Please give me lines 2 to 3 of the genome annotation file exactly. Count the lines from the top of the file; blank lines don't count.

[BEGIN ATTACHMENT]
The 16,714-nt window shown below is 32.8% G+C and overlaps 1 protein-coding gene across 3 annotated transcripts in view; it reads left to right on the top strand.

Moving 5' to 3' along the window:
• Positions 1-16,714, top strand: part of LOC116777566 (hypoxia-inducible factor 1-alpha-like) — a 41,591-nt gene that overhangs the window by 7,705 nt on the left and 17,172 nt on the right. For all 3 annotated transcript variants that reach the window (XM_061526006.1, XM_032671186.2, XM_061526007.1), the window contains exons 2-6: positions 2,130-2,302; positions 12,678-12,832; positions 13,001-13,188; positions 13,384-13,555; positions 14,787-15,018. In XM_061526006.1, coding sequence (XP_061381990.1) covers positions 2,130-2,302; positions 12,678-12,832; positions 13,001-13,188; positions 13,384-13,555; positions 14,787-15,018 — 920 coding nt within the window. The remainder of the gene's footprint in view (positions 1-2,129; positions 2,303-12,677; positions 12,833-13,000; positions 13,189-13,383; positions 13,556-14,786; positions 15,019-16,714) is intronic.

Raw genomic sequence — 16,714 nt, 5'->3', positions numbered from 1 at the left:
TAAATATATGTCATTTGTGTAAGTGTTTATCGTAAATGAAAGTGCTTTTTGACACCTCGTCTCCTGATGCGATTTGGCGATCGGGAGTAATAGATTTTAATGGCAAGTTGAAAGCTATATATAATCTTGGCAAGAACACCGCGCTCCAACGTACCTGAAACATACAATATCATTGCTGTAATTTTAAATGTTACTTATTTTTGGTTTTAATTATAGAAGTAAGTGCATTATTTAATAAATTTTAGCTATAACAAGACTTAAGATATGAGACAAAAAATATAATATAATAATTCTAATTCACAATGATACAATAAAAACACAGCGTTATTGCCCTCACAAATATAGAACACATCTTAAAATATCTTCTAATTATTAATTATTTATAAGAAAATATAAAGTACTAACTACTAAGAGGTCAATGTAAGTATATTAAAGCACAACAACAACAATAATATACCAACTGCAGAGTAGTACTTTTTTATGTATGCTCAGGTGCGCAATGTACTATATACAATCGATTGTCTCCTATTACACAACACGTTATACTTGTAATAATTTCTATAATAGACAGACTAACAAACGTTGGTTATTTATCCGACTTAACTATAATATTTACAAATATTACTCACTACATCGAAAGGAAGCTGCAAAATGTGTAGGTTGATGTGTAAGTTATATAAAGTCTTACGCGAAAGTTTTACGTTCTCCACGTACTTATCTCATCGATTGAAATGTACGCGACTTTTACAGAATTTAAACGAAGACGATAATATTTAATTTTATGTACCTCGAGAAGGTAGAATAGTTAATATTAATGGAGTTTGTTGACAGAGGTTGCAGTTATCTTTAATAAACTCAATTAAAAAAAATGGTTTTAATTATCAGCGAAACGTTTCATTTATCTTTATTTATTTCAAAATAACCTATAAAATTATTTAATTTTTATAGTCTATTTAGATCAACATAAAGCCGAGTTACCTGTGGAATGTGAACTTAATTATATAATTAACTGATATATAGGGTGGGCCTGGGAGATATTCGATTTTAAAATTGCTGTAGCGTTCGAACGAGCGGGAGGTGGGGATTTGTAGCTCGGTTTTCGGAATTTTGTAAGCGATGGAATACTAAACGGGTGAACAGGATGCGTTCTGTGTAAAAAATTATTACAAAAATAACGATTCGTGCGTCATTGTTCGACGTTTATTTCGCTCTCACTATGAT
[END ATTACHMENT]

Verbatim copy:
Moving 5' to 3' along the window:
• Positions 1-16,714, top strand: part of LOC116777566 (hypoxia-inducible factor 1-alpha-like) — a 41,591-nt gene that overhangs the window by 7,705 nt on the left and 17,172 nt on the right. For all 3 annotated transcript variants that reach the window (XM_061526006.1, XM_032671186.2, XM_061526007.1), the window contains exons 2-6: positions 2,130-2,302; positions 12,678-12,832; positions 13,001-13,188; positions 13,384-13,555; positions 14,787-15,018. In XM_061526006.1, coding sequence (XP_061381990.1) covers positions 2,130-2,302; positions 12,678-12,832; positions 13,001-13,188; positions 13,384-13,555; positions 14,787-15,018 — 920 coding nt within the window. The remainder of the gene's footprint in view (positions 1-2,129; positions 2,303-12,677; positions 12,833-13,000; positions 13,189-13,383; positions 13,556-14,786; positions 15,019-16,714) is intronic.